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FEC Fight

Lawyers for Reps. Christopher Shays (R-Conn.) and Marty Meehan (D-Mass.) delivered a blistering attack on the Federal Election Commission this week in a nine-page response to the FEC’s request for a stay of Judge Colleen Kollar-Kotelly’s Sept. 18 decision invalidating 15 campaign finance regulations written by the watchdog agency. [IMGCAP(1)]

Arguing that the FEC’s failure to give the regulated community and public any guidance before “belatedly” returning to the court 13 days later for clarification, the attorneys accused the FEC of “complete abdication” of its “responsibility.”

However, Shays and Meehan would be amenable to a stay pending appeal subject to “two reasonable conditions,” their counsel argued.

First, they asked that the FEC immediately state which portions of Kollar-Kotelly’s decision it plans to challenge. Secondly, they want the FEC to join them in asking for an expedited review by the appeals court “in order to allow new rules to be in effect as early in the 2006 election cycle as possible.”

Kollar-Kotelly will make a determination regarding a stay — though the FEC will have the option of asking the appeals court to reconsider if she denies the request.

Independence Day? The Democratic National Committee topped the list of those making independent expenditures in September.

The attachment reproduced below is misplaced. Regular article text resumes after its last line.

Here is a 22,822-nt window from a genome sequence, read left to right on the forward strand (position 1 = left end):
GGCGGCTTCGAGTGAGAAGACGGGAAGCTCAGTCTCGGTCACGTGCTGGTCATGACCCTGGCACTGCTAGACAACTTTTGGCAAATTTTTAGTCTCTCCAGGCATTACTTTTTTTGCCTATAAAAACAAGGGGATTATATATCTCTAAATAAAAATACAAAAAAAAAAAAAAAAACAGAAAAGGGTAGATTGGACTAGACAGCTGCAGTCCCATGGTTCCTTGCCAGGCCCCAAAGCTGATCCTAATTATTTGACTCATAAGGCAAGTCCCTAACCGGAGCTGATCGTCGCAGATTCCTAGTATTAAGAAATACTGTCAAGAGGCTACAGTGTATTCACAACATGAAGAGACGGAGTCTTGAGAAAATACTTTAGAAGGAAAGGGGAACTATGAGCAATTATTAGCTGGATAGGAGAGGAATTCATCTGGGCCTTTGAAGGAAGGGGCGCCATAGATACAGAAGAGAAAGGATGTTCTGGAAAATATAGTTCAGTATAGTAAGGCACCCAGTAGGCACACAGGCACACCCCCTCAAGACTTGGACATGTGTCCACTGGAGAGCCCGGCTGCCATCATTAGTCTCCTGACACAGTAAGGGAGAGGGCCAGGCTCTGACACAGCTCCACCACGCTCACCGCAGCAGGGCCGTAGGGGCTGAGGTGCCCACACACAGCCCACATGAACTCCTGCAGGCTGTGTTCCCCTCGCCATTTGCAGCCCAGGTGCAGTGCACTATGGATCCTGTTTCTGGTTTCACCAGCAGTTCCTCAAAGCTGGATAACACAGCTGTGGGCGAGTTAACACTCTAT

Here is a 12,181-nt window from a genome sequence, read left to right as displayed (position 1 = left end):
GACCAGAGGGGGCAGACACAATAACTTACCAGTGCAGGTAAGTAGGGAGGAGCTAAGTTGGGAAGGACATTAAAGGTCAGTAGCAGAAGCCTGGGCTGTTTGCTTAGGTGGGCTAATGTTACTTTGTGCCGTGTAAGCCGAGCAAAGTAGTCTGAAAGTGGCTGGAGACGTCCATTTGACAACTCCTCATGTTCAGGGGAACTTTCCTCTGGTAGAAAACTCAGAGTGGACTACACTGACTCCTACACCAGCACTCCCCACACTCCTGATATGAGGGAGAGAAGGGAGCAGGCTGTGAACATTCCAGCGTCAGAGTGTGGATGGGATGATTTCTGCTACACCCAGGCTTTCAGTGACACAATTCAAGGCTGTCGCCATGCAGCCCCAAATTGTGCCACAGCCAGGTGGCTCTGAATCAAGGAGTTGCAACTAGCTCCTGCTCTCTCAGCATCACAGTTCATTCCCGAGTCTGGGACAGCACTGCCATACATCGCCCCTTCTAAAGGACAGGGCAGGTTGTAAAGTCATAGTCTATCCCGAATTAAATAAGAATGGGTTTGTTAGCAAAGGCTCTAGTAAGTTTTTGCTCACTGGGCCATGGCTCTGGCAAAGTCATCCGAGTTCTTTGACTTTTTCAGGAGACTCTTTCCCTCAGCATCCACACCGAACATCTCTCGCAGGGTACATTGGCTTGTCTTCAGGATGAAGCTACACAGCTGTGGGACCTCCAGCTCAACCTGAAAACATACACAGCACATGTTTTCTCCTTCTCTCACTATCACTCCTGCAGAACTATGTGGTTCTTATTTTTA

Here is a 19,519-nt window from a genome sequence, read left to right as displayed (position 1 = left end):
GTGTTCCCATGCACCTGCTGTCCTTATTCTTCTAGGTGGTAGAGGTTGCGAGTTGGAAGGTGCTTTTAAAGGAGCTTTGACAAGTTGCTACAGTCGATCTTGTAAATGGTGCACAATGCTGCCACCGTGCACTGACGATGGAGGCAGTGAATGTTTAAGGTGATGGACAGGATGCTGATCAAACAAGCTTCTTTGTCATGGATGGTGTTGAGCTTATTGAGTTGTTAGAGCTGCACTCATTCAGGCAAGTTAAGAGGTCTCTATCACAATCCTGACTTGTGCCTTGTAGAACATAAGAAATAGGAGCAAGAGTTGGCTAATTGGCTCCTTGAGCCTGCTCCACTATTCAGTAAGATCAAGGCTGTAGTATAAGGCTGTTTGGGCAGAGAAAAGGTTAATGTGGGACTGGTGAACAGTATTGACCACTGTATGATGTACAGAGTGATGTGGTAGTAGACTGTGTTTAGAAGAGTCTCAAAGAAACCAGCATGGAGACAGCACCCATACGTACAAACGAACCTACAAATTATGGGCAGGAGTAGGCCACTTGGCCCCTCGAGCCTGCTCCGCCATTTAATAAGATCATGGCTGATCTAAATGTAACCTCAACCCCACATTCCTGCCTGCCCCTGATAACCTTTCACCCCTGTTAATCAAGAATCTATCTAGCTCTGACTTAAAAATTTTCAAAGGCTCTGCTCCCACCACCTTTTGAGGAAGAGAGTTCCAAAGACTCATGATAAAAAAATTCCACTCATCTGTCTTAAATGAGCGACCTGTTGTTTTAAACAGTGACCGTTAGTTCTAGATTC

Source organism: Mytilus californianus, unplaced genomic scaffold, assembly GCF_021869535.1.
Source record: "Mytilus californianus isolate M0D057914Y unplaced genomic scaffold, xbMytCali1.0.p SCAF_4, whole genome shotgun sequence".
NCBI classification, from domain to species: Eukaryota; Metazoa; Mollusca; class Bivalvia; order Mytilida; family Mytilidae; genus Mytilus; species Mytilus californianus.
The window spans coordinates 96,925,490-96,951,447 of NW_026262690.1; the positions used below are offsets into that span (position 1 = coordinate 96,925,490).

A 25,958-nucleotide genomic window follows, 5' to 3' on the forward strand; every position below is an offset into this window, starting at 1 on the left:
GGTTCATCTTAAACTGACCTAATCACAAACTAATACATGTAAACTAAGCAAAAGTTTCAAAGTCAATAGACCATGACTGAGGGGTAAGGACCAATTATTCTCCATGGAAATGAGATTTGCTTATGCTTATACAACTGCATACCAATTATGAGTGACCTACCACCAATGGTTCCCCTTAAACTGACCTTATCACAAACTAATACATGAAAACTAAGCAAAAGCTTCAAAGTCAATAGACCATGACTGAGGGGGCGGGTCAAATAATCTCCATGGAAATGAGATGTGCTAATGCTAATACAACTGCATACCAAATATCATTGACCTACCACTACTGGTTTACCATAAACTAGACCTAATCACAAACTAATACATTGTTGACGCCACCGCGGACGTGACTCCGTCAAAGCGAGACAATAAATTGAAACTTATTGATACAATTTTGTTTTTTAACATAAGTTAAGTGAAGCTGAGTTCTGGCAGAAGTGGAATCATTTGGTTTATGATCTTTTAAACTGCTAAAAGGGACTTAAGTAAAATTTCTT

According to the FEC, the DNC spent a whopping $24.5 million, mostly opposing President Bush — putting the party committee well head of the National Republication Congressional Committee, which ranked second with about $7.1 million in independent expenditures.

In all, party committees and political action committees made $45.5 million in independent expenditures on behalf of or against federal candidates last month, whereas $12.3 million worth of electioneering communications were reported during the month of September.

Unlike independent expenditures, broadcast ads classified as electioneering communications may mention, but not expressly advocate the election or defeat of, federal candidates.

Rounding out the top five financiers of independent expenditures were: the MoveOn PAC, which spent $5.7 million; the Democratic Congressional Campaign Committee, which spent about $2.2 million; and the National Republican Senatorial Committee, which doled out $1.6 million.

— Amy Keller

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